Writing this piece got me thinking about my own reading. When I read a book, I enjoy it, as long as it’s interesting, well-written, or deals with some subject that’s personally fascinating. I don’t go into the reading experience looking for a specific point or the “author’s message.” I don’t try to figure out why the book is great (at least, that is, until I decide whether or not it’s great) or what the person who recommended it to me wants me to get out of it. When I finish the book, I don’t make posters or PowerPoints, take a quiz or write a character analysis. I don’t expect to be given points or any other type of recognition or external reward for reading the book.

When I finish a book that I’ve enjoyed or found interesting, what I do do is talk about it. I talk about it with my wife, my friends, my colleagues, my students. I also write about it – on my blog, maybe on Facebook or Twitter. And I have a feeling that this is the way that most real readers participate in the reading experience.

What bothers me, however, is that I didn’t learn this in school. Rather, I learned it despite school. And this realization really makes me want to re-examine the assumptions that I and many of my colleagues make about reading instruction.

At this point, I would argue that English teachers should adopt either of the following two assumptions:

a)      the students will do the reading

b)      nothing we do in the classroom will guarantee that the students will do the reading

Either way, these assumptions will free us up to stop worrying about whether kids will read, and spend more time thinking about how they experience the reading. In turn, this more relaxed approach may very well have the ironic effect of producing more serious readers.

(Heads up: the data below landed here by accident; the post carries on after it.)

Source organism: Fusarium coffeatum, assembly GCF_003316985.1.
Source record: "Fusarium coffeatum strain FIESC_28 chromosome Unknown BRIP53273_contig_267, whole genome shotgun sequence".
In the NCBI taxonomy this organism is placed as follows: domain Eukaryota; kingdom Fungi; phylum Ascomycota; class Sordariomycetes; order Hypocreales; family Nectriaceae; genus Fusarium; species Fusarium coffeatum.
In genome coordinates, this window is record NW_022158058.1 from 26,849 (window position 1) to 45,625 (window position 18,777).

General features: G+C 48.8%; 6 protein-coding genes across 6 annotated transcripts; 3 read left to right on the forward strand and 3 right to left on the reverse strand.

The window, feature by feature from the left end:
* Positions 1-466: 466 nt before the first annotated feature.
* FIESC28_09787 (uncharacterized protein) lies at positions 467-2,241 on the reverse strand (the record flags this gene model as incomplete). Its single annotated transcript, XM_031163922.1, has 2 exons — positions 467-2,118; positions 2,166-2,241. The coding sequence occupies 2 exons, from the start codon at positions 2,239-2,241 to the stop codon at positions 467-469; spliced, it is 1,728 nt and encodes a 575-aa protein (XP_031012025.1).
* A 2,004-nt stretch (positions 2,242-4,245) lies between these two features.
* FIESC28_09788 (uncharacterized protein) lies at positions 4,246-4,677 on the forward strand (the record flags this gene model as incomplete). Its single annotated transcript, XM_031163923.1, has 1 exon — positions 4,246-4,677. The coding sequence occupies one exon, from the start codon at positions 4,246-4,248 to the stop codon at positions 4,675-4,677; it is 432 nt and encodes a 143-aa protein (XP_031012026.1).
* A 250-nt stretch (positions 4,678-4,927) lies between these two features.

Dan Van Antwerp teaches high school English in New Jersey. He discusses education using the Twitter handle @SluggoKDR, and he maintains a blog about pop culture at http://classicpopculture.blogspot.com/.

3 Responses to ““…But how do we know they’ll do the reading?””

  1. Damian says:

    With this in mind, to what degree should/do we allow students to direct their own reading in terms of education? I think that the existence of elective courses helps with this (i.e., who would sign up for a Shakespeare course unless they, you know, wanted to read/see Shakespeare?), but what about schools where there is a more general “English I-IV” curriculum? Could we structure English courses around general themes and provide a wide array of choices, including allowing students to bring their own suggestions to the table?

  2. stutz01 says:

    Fantastic question, Damian! While it’s still an elective course, you should check out Meg Donhauser’s posts about what she’s doing for Brit Lit – http://nobodydoesitalone.blogspot.com/. I’m trying out her approach in my 1-1 American Lit class this quarter as well, and so far, so good – http://cstutzlearn.edublogs.org/2011/02/21/what-is-a-text/. I think her approach could really apply to most survey courses, and I’m sure it could be adapted for other English I-IV types of courses.

  3. Dan V says:


    I really like your idea of providing thematic lists as a framework, and also of allowing for students to add selections of their own, especially if they can provide rationale for its inclusion.

    Even if we stick to more narrowly defined reading lists, we can open things up in terms of what we and the students do with the books. In my Honors Imaginative Process course, “Jekyll and Hyde” is a text that’s been in the curriculum for the past 10 years. It’s a good fit, given its relationship to the archetypal framework of the course, and it’s a decent read. I want to keep it in the course, but this year, I decided to solicit ideas from the students as to what type of experience they’d like to have with the novel. I’ve set up a forum on the moodle asking them to submit ideas. The only requirements are that the activities be
    a:) fun and engaging
    b:) something that will encourage an active reading of the novel.

    I just posted it today, and I’m looking forward to seeing what they come up with…